Dutch Elm Disease
The fungus Ophiostoma ulmi
Native American Elm and other varieties.
The first evidence of DED is a wilting or "flagging" in one or more of the upper branches. Leaves on affected branches turn dull green to yellow and curl, then become dry, brittle and turn brown. Some trees die several weeks after becoming infected, while others wilt slowly and survive for a year or more. Peeling the bark from wilted branches reveals light to dark brown streaks or blue to gray discoloration of the wood beneath the bark. In cross section, this vascular discoloration appears as a brown ring in the outer sapwood of the wilting and dying branches. To positively identify DED, specimens from actively wilting branches with definite vascular discoloration are needed (the fungus cannot be isolated from dead, dried branches). Samples should be sent to your local diagnostic lab for diagnosis.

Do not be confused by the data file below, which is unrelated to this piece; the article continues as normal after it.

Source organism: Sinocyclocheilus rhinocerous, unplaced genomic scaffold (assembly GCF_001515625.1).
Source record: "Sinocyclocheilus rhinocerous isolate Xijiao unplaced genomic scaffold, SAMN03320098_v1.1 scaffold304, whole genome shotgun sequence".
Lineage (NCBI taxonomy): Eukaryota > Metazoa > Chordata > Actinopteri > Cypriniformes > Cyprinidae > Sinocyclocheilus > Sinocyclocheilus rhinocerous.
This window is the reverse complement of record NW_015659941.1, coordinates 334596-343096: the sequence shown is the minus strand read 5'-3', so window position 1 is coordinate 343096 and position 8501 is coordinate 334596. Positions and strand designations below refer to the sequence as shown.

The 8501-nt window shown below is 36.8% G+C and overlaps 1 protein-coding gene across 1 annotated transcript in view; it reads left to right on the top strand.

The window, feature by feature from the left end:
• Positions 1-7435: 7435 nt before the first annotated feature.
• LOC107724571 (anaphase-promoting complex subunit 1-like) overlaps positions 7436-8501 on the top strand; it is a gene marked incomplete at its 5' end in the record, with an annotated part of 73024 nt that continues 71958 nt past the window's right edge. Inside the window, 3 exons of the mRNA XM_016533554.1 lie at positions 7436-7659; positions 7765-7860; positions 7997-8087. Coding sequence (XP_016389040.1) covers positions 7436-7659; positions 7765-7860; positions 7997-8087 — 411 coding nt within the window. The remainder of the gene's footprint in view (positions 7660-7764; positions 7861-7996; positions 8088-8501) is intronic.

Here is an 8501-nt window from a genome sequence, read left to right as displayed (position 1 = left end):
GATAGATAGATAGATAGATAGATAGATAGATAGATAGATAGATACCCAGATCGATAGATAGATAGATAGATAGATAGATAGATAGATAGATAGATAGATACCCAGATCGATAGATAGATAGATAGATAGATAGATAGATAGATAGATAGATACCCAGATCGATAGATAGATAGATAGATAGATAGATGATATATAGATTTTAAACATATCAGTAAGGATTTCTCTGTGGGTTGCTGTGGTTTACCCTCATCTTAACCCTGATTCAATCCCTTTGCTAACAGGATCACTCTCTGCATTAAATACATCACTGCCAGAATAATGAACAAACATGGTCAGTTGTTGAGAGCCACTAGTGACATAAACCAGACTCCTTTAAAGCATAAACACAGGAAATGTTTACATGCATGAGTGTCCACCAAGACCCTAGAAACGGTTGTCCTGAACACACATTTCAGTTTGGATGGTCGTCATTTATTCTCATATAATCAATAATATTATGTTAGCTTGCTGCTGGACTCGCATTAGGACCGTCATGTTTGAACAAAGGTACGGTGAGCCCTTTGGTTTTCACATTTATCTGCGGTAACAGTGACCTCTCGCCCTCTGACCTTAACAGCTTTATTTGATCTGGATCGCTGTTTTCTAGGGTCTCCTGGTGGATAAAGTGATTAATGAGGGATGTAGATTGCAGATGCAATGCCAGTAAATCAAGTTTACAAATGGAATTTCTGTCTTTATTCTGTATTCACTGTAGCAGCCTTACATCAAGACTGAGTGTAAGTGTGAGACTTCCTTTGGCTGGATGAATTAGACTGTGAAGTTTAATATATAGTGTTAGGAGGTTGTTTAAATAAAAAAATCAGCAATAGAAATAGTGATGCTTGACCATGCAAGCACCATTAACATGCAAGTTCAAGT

Early infections can be removed from elm trees by pruning. A minimum of 8-10 feet of streak-free wood (no vascular discoloration) below obviously infected branches must be removed. The entire circumference of the branch must be examined to be certain that the fungus has been removed. These trees should be examined regularly for any further development of the disease. Please contact your local county extension office for current information.